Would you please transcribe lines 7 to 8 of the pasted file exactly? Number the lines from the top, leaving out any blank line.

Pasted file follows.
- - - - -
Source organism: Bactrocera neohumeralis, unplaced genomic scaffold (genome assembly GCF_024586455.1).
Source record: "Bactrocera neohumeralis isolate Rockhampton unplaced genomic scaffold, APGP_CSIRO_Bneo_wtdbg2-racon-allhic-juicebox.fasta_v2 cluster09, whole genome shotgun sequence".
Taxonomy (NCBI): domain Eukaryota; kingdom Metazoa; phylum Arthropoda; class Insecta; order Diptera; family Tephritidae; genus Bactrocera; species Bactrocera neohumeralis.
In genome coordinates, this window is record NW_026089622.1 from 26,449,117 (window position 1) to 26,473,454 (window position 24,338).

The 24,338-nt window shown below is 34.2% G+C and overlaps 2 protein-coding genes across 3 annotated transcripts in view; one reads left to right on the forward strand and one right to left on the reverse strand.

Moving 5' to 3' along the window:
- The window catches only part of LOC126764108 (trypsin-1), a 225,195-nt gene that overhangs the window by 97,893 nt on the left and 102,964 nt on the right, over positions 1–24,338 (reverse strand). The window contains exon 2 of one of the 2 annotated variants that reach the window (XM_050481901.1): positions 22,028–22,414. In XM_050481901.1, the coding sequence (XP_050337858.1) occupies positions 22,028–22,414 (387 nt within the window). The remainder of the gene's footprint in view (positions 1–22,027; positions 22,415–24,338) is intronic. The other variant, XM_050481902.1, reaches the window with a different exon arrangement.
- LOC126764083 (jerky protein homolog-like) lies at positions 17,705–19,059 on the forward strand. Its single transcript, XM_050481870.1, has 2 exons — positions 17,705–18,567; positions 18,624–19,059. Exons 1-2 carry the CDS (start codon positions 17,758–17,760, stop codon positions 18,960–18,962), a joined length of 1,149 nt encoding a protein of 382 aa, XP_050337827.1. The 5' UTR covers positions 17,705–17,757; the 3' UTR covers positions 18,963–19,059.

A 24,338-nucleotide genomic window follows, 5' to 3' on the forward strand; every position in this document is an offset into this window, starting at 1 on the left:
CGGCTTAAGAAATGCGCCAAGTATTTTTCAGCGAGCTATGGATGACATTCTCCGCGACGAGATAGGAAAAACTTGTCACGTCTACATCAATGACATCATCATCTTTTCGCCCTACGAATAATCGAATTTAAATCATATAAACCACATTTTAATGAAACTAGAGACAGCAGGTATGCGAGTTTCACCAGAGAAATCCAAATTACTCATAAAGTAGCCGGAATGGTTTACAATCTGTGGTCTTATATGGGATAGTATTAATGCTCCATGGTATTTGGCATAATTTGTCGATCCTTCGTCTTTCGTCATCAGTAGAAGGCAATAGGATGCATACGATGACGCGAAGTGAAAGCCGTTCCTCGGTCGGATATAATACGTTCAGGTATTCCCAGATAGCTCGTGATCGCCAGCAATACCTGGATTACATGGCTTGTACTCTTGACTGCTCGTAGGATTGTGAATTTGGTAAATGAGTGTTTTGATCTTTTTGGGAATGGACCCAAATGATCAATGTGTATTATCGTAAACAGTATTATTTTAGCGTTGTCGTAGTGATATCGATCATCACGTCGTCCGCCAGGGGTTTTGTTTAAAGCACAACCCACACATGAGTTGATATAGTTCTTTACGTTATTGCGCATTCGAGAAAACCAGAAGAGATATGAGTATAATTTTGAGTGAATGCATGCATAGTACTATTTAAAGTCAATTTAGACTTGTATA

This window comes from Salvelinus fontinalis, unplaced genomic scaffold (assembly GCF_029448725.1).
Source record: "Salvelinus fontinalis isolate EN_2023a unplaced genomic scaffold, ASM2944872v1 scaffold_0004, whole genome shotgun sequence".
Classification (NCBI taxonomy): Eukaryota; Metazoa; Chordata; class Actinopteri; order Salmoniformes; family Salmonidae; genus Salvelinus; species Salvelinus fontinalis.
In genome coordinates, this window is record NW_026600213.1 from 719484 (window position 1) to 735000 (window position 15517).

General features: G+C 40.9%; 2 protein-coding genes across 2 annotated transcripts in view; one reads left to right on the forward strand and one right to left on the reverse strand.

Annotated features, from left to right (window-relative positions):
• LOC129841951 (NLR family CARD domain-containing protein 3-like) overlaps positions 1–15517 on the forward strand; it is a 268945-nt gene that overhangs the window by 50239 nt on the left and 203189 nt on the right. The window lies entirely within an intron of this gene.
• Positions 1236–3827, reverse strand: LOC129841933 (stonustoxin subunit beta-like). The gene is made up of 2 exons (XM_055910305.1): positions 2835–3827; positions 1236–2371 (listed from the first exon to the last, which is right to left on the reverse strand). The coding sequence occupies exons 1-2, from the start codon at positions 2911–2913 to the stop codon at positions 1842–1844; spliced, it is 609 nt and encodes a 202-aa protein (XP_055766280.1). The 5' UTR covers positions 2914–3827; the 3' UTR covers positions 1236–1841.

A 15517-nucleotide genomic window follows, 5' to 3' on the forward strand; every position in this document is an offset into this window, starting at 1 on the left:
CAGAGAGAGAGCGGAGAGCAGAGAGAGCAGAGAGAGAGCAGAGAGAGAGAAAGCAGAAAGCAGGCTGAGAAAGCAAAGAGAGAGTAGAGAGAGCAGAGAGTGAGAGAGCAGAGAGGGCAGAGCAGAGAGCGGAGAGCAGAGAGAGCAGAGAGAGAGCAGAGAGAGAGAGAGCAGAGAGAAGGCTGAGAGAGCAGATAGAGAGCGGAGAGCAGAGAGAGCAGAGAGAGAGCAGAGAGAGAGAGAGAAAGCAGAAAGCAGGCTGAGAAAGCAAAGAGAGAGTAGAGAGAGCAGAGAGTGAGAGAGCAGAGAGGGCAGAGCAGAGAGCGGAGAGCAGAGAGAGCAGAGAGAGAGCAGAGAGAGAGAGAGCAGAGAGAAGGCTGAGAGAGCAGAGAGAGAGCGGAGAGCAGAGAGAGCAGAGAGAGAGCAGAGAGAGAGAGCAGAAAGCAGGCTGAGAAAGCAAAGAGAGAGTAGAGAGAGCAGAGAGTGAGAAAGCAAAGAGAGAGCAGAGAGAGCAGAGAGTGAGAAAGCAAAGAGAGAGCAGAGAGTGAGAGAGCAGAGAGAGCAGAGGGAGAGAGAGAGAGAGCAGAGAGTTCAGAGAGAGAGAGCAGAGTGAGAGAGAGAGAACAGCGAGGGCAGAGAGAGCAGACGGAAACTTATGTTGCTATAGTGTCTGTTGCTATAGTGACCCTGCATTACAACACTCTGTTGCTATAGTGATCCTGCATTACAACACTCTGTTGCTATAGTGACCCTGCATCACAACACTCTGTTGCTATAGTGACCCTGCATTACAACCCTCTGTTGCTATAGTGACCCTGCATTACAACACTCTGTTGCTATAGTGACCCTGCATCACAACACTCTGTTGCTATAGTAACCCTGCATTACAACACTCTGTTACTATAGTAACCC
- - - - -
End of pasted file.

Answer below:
- The window catches only part of LOC126764108 (trypsin-1), a 225,195-nt gene that overhangs the window by 97,893 nt on the left and 102,964 nt on the right, over positions 1–24,338 (reverse strand). The window contains exon 2 of one of the 2 annotated variants that reach the window (XM_050481901.1): positions 22,028–22,414. In XM_050481901.1, the coding sequence (XP_050337858.1) occupies positions 22,028–22,414 (387 nt within the window). The remainder of the gene's footprint in view (positions 1–22,027; positions 22,415–24,338) is intronic. The other variant, XM_050481902.1, reaches the window with a different exon arrangement.
- LOC126764083 (jerky protein homolog-like) lies at positions 17,705–19,059 on the forward strand. Its single transcript, XM_050481870.1, has 2 exons — positions 17,705–18,567; positions 18,624–19,059. Exons 1-2 carry the CDS (start codon positions 17,758–17,760, stop codon positions 18,960–18,962), a joined length of 1,149 nt encoding a protein of 382 aa, XP_050337827.1. The 5' UTR covers positions 17,705–17,757; the 3' UTR covers positions 18,963–19,059.